by Steve Sharp

The way of showing respect and gratitude with the right attitude.

Bowing in Japan has evolved into an everyday unconscious way of greeting within Japanese cultural norms but layered with hidden meaning in dependence on the person and place you are showing your respect and gratitude toward.

In normal every day life greeting would be via a standing bow where depth of bow is determined by the relationship you have with person or place.

The kneeling seated bow is normally only performed in Buddhist Temples Shinto Shrines and other Japanese cultural institutions to include the Arts and Ways.

Budo has maintained the ritual and dignity of the bow to demonstrate in practice the heartfelt respect and gratitude felt for the gift received of one’s chosen Art or Way from bowing to the Dojo the Founder the Sensei and one’s training partner for example.

Before discussing the deeper significance of the bow in our practice of Aikido let’s just look at the every day standing bow in Japan.

Looking at the picture above you will see three depths of bow each corresponding to a specific relationship between bowers ranging from a more intimate meet and greet situation to a more formal bow determined by a persons status.The more respect and gratitude one feels the deeper the bow.

Below you will also see some old pictures showing bowing in different contexts.

Here is also a photo and short pictorial video of the deep seated bow performed by a Buddhist monk.Notice how the monk lifts his hands which is a symbolic gesture of lifting the Buddhas feet above your head as a sign of deep gratitude and respect.

As you can see from the pictures shown Bowing is performed in many different contexts in Japanese society.
Now let’s look at the significance of bowing in Aikido.

First study the pictures and explanation seen below…

Putting both hands down at the same time

Putting the left hand down first

Getting into kneeling (seiza) position from yoi (masubi dachi)

The standing and seated Bow is an integral part of our practice in Aikido and one could argue that the Bow frames the whole practice given that we start and end our practice with it as a sign of respect and gratitude.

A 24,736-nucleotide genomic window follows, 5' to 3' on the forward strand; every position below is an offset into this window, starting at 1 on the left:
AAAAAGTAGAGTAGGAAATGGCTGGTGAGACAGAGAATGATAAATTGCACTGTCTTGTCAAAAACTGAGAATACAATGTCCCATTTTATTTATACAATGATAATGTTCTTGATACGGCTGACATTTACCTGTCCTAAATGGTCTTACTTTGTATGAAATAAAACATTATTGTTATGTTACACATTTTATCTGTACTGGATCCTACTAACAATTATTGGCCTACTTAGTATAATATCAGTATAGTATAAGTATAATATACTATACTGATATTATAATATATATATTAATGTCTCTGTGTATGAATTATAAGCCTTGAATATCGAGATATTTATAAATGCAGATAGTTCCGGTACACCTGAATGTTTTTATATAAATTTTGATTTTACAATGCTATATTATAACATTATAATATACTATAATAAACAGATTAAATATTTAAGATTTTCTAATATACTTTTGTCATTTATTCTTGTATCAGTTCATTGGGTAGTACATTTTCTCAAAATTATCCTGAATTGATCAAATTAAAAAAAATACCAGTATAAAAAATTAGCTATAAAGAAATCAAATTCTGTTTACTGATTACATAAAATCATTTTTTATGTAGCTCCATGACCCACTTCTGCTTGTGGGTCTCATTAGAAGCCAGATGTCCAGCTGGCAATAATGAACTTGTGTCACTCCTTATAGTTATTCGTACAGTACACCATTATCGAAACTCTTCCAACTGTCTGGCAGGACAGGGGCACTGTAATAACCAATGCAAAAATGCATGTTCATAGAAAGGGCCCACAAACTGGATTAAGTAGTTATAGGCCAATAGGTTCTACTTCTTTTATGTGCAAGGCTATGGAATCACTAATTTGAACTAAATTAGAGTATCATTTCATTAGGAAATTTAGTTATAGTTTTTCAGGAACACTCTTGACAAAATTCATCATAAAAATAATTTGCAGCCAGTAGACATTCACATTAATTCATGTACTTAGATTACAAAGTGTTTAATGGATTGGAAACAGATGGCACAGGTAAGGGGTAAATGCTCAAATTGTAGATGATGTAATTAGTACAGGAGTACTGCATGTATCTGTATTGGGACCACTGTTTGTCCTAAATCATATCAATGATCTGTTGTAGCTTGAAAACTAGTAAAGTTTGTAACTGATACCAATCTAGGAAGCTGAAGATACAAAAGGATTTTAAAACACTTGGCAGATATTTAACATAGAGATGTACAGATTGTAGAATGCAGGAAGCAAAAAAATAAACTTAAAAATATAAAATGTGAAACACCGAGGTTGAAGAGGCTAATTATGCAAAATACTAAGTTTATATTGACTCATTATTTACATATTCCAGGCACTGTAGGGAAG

The Bow has to be embodied from the heart/mind with real meaning and significance to look and feel authentic from within and without.This will only come when the heart/mind of the individual recognises and values the Art/Way he is being taught with respect and gratitude in the knowledge and eventual awareness in appreciation of the gift.

The starting attitude of the bow is one of Humility Gratitude and Respect for all things animate and inanimate.This aligns specifically with the Shinto Way which sees Kami(Spirit)in all things.

Thus we bow on entering the Dojo as a sign of respect and care for the Place for the practice of The Way which in our case is Aikido.If the Sensei is already in the Dojo we bow to him respectful of the fact that he/she is our teacher.We also bow to our fellow Aikidoka’s in recognition of their value and appreciation of being in the Dojo for you to train with.If we handle a Jo or Bokuto we bow in a specific way in recognition of it containing the spirit of your years of practice.

You can see there are many instances where we get the opportunity to bow as an embodiment of a more enlightened attitude of Humility Gratitude and Respect for the wondrous opportunity we have to practice our Budo.

Let’s just briefly list the most regular bows.

A standing bow before entering the Dojo.

If the Sensei is already in the Dojo before practice and he catch’s your eye, bow.

If late for practice wait off the mats standing in shizentai or sitting Seiza off the mats and wait for Sensei to acknowledge your presence then bow enter the mats and perform a seated bow.

In unison with the Sensei a seated bow to the Shomen and O’sensei with a unified clap after the two bows(the clapping is used via a unified sound to clear and purify the space around us and within the Dojo).

Sensei then faces us and when he voices Onigaishimasu we rise from the seated bow to seated Seiza ready for practice.

After the practice session we repeat the above and then turn to our fellow Aikidoka’s and perform another seated bow.(This bowing is sometimes a little chaotic so important to make it clear with eye contact and body awareness who you are bowing to and not to lose form).After clearing the mats and exiting the Dojo…also bow to the Dojo on leaving.

You can see from the above how many times we get the opportunity to express our gratitude in body mind and spirit through the practice of our embodied and authentic bow. It forms and frames the very nature of our practice of Aikido from the start to the finish and beyond.

We have looked at the at the most obvious practice of the bow but there is a hidden aspect of the bow which runs through all Aikido from weapons to open hand techniques. This is something that has to be felt but if you look at pictures of Aikido you will hopefully spot the hidden bow throughout.

On a practical level this involves a slight degree of bend in the hip joint a sinking and settling into the hip crease a condensing into the front fascia and expansion of the back.This creates more power with less effort. This relates to the power of a full body Bow as opposed to a part body lever.